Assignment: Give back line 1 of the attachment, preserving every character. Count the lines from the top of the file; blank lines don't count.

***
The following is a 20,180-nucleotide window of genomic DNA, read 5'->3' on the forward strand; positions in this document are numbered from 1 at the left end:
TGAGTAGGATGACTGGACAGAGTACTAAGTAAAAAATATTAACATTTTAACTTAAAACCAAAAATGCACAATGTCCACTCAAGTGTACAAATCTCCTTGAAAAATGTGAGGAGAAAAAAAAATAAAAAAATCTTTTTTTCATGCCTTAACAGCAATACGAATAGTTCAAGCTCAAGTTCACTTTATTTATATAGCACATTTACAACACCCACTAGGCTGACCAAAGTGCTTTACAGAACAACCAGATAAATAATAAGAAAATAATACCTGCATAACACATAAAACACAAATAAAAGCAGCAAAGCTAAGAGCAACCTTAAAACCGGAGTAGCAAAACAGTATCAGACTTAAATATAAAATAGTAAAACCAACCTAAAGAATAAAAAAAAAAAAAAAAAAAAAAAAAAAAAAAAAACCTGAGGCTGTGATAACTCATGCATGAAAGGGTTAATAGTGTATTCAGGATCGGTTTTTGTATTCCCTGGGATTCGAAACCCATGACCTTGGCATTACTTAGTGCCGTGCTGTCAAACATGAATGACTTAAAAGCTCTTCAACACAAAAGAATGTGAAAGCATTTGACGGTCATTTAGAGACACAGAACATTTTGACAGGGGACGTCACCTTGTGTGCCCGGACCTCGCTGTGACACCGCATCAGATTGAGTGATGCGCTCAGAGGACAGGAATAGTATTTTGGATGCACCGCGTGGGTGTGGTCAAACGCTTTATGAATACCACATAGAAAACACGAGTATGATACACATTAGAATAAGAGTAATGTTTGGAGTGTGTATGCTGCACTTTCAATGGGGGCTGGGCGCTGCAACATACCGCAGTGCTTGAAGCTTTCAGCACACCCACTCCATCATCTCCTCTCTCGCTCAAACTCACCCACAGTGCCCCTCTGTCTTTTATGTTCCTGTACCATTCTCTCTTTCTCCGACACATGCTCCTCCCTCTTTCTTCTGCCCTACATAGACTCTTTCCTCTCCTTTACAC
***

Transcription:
The following is a 20,180-nucleotide window of genomic DNA, read 5'->3' on the forward strand; positions in this document are numbered from 1 at the left end: